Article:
Tuesday, February 16, 2010

February 16, 2010
Lake Worth Inlet, Florida

Sunday evening the Budget Committee and I made our final final final farewells to our friends at Vero.  We became keenly aware that we were leaving a community of very good friends. 

Moving was imperative.  Either we moved or we put the boat on the hard and went home.  Neither of us is ready for planting yet.

Last night Meredith made it all the way to Peck Lake.   Enroute the stuffing box loosened up and we had rather a strong drip, nearly a steady flow of cooling water into the bilge as the shaft turned in its bed of teflon impregnated flax.

Anchoring in Peck Lake we had an interesting time finding a spot to drop the hook which would allow Meredith to swing on an adequate rode through 120 degrees.  Not actually a lake Peck Lake is really just a brief widening in the Indian River.  Your chart shows depths of about 2 feet throughout.  The goiter in the ICW is filled with encroaching shoals from North, South and East.  Sailors have found ways in and around this "lake" but we had some challenges.

Our arrival had winds at 12 knots out of the SSW.  Forecast had these winds strengthening to 20 knots and moving to the NNW by early morning.  This is the "tell" of the customary cold front.  It would require that we swing on 75 feet of rode to the north of our anchor as we arrived and then, as the wind came around, end up 75 feet south of the anchor.  So we needed 150 feet plus some wiggle room for a safe anchoring.  A lot of slow circling and two attempts to get the hook to bite paid off and had a secure anchor all night long.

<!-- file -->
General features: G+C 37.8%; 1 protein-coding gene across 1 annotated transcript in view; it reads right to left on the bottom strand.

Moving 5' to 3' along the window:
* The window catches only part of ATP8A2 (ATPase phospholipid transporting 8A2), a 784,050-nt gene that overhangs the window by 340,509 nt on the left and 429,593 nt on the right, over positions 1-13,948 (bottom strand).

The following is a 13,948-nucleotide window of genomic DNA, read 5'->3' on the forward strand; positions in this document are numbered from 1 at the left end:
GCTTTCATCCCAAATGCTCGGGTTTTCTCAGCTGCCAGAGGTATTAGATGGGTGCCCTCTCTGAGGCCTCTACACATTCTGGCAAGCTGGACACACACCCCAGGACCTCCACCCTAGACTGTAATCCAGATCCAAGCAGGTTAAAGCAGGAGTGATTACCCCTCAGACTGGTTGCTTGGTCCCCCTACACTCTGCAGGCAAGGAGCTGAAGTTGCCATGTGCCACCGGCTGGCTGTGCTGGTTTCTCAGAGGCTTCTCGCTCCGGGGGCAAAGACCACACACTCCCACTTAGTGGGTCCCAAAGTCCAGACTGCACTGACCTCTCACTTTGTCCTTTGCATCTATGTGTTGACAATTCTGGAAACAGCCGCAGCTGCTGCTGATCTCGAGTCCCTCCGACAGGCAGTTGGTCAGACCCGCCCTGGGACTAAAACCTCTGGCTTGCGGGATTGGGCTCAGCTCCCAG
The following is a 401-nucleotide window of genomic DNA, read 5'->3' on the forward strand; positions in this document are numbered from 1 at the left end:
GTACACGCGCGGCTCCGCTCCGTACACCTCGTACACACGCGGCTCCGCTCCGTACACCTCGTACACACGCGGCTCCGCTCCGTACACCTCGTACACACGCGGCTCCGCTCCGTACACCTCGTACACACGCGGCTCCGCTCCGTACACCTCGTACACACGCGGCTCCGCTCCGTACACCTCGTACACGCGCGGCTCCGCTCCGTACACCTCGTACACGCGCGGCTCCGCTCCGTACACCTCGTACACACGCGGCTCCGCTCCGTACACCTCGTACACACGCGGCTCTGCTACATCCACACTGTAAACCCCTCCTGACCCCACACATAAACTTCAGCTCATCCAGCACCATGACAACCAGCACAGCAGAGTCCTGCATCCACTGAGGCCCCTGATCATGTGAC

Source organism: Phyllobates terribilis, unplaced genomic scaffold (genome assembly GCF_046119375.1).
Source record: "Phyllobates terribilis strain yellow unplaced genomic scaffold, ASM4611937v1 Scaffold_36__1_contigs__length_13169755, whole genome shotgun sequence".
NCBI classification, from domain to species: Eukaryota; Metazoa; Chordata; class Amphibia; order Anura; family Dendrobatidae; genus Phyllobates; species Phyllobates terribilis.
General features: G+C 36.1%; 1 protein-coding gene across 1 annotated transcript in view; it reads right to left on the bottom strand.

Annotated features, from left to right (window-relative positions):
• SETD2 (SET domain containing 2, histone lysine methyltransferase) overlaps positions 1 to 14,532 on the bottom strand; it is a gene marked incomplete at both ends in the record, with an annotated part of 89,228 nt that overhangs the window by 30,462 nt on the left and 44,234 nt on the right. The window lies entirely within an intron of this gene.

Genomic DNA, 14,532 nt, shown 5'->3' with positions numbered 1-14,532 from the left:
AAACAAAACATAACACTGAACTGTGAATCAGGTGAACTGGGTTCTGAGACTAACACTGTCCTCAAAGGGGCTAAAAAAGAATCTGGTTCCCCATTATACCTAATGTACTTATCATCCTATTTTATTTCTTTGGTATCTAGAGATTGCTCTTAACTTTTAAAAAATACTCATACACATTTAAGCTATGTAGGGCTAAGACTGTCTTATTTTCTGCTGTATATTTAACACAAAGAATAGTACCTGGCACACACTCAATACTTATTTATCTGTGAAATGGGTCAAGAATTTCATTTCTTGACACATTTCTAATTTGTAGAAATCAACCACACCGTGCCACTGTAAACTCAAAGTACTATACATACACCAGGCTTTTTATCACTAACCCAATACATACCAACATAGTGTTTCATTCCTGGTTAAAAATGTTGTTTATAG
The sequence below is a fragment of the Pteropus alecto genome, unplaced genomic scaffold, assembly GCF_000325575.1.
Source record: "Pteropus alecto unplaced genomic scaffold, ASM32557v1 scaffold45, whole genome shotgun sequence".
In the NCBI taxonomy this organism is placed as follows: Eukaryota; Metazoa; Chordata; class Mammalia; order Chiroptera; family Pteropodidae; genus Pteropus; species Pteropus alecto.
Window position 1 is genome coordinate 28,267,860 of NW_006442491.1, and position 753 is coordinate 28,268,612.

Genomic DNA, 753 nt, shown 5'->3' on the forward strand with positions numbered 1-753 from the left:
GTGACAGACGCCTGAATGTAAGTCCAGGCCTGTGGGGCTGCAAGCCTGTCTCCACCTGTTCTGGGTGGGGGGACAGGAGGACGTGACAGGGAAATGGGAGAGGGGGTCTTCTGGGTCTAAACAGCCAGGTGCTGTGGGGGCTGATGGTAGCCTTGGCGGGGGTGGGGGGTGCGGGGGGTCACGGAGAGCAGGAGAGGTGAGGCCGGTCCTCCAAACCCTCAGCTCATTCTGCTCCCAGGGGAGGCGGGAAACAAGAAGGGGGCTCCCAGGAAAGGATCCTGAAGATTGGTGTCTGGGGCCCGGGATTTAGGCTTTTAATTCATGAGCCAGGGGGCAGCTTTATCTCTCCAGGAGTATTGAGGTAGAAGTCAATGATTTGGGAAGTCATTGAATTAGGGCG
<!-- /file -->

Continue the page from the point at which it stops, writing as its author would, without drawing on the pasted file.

In good weather Peck Lake is marvellous, separated as it is by a very thin strip of land from the open ocean.  You can dinghy to shore and climb 50 feet over a dune to find excellent swimming and diving.  In good weather.  Yesterday was not horrible weather but it bwas too cold to go swimming.

This morning (the 16th) it was too cold to move the boat first thing.  Temperatures were 38 F last night.  We sipped coffee and listened to the howl of 20 knot wind in the rigging as we waited for things to warm up.

I found a way to access the stuffing box of our boat from the engine compartment and tended to fixing the leak.  Then, bundled in shirt, sweatshirt, fleece jacket and offshore coat I scrubbed the bottom of the dinghy clear of the oil which had accumulated there as a result of a small mishap with the outboard.

By ten o'clock  the day was bearable and off we went.  A difficult leg of the ICW lay before us as we had to deal with 8 bridges in 20 miles from Peck Lake to Lake Worth Inlet.  These 8 included the 3 BIG BAD BRIDGES , the 707, Jupiter Federal and Indiantown Road bridges.

Most sailboats will report difficulty at one or another of these bridges.  We figure Florida has put all of their total ass bridgemasters in one area so as not to screw up the whole waterway with recalcitrant bridgekeepers.

Warm and fair wind and waves are all promised for Saturday and all the week after.  As if NOAA has a clue about w;hat happens tomorrow let alone a week away.  Sounds like a little newspeak to me.  "Your government tells you the weather will be better next week.  If you don't agree you will be sent for re education."

I am beginning to understand why Americans want guns to protect themselves from their government.

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